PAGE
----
Engineering and Computer Science Faculty Publications

Title

Fracture Toughness of Human Bone Under Tension

Document Type

Article

Publication Date

3-1995

Journal Title

Journal of Biomechanics

Volume

28

Issue

3

First Page

309

Last Page

320

DOI

10.1016/0021-9290(94)00069-G

Abstract

The longitudinal fracture toughnesses of human cortical bone were compared to those of bovine cortical bone to test the hypothesis that although human osteonal bone is significantly weaker and more compliant than primary (plexiform) bone, it is not less tough than primary bone. The fracture toughness indices, critical strain energy release rate (Gc) and critical stress intensity factor (Kc), were determined for human Haversian bone and bovine bone under tension (Mode I) loading using the compact tension method. The effects of thickness, crack growth range and anisotropy on fracture indices for slow stable crack growth in cortical bone were determined. Plane strain assumptions required for application of linear elastic fracture mechanics (LEFM) to bone were investigated. Longitudinal oriented fracture toughness tests were used to assess the crack inhibiting effect of human bone microstructure on frature resistance. Human boneKc calculated from the stress concentration formula for 2 and 3 mm thick specimens equaled 4.32 and , respectively. Human bone Gc calculated from the compliance method equaled 827 Nm−1 for 2 mm thick specimens and 595 Nm−1 for 3 mm thick specimens. It was found that crack growth range, thickness and material assumptions affect fracture toughness. Kc calculated from Gc using an anisotropic relation provided the lowest estimate of Kc and equaled for 2 mm thick specimens and for 3 mm thick specimens. Both Kc and Gc were significantly reduced after being adjusted to ASTM standard thickness using ratios determined from bovine bone. The fracture toughness of bovine bone relative to human bone ranged from 1.08 to 1.66. This was compared to the longitudinal strength of bovine bone relative to the longitudinal strength of human bone which is approximately equal to 1.5. We found that even though human bone is significantly weaker than bovine bone, relative to its strength, the toughness of human and bovine bone are roughly similar, but the data were not sufficiently definitive to answer the question of which is tougher.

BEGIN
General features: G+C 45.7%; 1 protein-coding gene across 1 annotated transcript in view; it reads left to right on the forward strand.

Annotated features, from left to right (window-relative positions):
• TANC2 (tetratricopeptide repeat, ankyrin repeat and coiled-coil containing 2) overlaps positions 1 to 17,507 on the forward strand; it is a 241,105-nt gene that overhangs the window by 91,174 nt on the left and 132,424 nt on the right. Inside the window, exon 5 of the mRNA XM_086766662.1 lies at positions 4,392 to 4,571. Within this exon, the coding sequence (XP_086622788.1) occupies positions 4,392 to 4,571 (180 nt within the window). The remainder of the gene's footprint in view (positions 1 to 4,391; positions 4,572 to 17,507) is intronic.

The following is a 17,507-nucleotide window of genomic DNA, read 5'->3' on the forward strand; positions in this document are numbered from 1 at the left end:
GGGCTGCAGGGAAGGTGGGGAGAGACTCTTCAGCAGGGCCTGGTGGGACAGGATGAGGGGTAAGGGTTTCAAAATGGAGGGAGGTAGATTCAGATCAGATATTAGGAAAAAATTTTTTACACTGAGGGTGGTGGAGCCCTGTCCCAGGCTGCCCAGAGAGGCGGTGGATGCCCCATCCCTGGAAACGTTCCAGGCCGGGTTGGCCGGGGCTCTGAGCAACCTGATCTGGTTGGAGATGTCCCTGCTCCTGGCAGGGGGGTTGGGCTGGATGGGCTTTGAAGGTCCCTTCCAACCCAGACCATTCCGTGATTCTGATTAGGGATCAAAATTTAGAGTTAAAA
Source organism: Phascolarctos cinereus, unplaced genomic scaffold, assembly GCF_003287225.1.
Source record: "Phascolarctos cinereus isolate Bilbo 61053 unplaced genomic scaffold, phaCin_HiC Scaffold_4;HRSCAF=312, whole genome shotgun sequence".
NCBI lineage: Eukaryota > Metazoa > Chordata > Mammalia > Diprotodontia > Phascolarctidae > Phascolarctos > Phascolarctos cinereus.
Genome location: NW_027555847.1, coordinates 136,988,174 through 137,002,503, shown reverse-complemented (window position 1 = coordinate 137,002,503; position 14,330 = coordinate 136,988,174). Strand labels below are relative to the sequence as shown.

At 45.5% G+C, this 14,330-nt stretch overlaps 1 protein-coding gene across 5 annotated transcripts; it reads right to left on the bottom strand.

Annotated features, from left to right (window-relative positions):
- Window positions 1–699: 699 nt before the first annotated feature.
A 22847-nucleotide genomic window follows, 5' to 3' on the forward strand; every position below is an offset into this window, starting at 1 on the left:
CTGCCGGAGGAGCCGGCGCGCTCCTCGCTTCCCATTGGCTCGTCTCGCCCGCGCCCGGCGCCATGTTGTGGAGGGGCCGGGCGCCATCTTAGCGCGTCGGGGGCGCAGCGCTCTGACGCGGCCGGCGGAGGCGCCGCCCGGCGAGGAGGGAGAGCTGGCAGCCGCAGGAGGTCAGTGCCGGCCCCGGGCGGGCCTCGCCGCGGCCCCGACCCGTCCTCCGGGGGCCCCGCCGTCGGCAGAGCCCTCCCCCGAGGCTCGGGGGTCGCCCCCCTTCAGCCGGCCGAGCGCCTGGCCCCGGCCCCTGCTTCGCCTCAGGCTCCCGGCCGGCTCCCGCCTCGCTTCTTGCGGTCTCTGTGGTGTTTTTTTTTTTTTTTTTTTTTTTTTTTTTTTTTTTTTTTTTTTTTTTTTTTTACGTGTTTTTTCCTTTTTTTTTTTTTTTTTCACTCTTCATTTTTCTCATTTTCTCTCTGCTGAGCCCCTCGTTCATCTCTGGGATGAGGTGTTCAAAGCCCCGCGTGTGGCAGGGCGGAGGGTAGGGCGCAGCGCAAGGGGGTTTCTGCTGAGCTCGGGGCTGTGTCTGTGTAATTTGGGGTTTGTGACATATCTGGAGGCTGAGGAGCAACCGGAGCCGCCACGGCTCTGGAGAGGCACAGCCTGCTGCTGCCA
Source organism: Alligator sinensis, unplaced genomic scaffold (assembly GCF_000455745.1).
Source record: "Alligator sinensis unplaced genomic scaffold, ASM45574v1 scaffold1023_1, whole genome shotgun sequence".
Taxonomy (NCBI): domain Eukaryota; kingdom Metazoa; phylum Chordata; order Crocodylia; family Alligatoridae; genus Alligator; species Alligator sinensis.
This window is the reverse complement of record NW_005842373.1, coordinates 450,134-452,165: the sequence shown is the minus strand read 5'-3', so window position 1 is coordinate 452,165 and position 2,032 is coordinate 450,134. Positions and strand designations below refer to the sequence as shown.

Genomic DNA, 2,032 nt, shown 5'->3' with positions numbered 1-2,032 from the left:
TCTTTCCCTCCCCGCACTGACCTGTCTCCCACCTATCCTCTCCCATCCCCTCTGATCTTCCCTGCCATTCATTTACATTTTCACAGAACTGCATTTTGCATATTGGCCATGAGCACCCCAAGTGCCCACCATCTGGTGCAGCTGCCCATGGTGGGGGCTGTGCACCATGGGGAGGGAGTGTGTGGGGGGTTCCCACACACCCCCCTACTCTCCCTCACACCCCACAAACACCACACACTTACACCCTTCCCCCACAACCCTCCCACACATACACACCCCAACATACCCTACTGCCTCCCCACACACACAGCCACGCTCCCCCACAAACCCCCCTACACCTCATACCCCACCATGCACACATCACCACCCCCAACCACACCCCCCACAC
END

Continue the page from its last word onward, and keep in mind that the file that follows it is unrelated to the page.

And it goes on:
Keywords

Fracture toughness, crack propagation, human bone, bovine bone, fracture mechanics